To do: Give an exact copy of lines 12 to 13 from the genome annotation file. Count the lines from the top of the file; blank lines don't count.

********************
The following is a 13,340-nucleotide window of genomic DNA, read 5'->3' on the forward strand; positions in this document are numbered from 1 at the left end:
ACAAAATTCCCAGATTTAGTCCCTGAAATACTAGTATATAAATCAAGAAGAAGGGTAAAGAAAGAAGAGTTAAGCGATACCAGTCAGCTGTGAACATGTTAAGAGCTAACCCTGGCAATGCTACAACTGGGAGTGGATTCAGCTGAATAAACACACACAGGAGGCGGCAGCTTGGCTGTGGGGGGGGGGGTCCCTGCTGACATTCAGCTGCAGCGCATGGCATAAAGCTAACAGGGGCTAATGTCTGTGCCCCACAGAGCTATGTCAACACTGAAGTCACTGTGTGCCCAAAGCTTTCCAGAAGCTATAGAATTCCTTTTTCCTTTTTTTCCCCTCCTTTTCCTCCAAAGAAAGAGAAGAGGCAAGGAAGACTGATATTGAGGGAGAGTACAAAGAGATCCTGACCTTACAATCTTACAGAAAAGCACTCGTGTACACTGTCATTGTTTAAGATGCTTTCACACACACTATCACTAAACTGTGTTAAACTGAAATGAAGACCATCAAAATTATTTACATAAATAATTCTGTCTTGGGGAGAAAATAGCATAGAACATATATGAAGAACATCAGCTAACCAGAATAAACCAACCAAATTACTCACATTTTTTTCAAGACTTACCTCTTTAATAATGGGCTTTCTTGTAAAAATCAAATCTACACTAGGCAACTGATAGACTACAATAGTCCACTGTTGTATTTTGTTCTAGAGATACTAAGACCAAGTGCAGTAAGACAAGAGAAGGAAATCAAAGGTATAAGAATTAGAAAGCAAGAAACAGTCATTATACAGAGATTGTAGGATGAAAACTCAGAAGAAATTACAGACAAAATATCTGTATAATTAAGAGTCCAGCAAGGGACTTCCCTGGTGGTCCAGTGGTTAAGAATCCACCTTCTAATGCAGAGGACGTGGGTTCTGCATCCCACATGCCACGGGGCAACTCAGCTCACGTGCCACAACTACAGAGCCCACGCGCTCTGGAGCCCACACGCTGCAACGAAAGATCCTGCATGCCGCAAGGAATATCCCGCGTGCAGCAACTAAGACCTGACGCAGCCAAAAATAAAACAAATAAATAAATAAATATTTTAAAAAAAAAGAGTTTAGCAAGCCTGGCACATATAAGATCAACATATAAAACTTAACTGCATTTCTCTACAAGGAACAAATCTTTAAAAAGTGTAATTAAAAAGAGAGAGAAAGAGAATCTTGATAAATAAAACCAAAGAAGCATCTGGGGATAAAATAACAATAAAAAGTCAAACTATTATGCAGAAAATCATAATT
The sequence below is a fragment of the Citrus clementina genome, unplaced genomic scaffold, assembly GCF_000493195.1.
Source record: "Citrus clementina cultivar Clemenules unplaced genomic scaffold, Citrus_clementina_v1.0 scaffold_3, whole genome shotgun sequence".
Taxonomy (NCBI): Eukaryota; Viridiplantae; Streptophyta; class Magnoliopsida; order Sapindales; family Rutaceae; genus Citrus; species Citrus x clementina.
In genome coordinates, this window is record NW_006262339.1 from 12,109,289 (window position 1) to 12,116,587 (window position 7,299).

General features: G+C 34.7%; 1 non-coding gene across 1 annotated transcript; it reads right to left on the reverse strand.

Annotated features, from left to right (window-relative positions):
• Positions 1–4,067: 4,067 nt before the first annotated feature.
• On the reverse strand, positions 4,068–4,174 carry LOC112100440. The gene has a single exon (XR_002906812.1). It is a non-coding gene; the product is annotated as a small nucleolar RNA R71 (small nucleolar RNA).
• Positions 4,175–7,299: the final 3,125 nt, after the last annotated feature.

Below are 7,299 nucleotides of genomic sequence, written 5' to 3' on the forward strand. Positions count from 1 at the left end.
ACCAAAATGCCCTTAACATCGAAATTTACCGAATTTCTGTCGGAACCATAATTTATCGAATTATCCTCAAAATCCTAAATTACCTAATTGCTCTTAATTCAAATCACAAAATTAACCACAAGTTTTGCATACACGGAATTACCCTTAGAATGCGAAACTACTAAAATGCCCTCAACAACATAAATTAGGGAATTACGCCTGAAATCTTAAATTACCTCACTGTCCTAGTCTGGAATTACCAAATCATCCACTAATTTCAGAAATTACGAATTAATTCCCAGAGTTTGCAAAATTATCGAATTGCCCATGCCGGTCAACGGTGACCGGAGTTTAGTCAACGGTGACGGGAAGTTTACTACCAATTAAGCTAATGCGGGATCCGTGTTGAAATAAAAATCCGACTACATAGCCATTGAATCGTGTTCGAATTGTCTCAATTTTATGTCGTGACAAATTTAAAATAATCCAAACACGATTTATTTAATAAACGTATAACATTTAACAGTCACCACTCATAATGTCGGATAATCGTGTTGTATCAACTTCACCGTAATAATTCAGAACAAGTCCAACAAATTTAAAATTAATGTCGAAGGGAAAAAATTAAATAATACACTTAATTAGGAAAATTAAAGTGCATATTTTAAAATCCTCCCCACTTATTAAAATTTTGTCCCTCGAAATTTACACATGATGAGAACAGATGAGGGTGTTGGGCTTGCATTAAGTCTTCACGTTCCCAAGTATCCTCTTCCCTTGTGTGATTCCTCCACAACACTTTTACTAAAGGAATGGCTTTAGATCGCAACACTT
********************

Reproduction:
Below are 7,299 nucleotides of genomic sequence, written 5' to 3' on the forward strand. Positions count from 1 at the left end.
ACCAAAATGCCCTTAACATCGAAATTTACCGAATTTCTGTCGGAACCATAATTTATCGAATTATCCTCAAAATCCTAAATTACCTAATTGCTCTTAATTCAAATCACAAAATTAACCACAAGTTTTGCATACACGGAATTACCCTTAGAATGCGAAACTACTAAAATGCCCTCAACAACATAAATTAGGGAATTACGCCTGAAATCTTAAATTACCTCACTGTCCTAGTCTGGAATTACCAAATCATCCACTAATTTCAGAAATTACGAATTAATTCCCAGAGTTTGCAAAATTATCGAATTGCCCATGCCGGTCAACGGTGACCGGAGTTTAGTCAACGGTGACGGGAAGTTTACTACCAATTAAGCTAATGCGGGATCCGTGTTGAAATAAAAATCCGACTACATAGCCATTGAATCGTGTTCGAATTGTCTCAATTTTATGTCGTGACAAATTTAAAATAATCCAAACACGATTTATTTAATAAACGTATAACATTTAACAGTCACCACTCATAATGTCGGATAATCGTGTTGTATCAACTTCACCGTAATAATTCAGAACAAGTCCAACAAATTTAAAATTAATGTCGAAGGGAAAAAATTAAATAATACACTTAATTAGGAAAATTAAAGTGCATATTTTAAAATCCTCCCCACTTATTAAAATTTTGTCCCTCGAAATTTACACATGATGAGAACAGATGAGGGTGTTGGGCTTGCATTAAGTCTTCACGTTCCCAAGTATCCTCTTCCCTTGTGTGATTCCTCCACAACACTTTTACTAAAGGAATGGCTTTAGATCGCAACACTT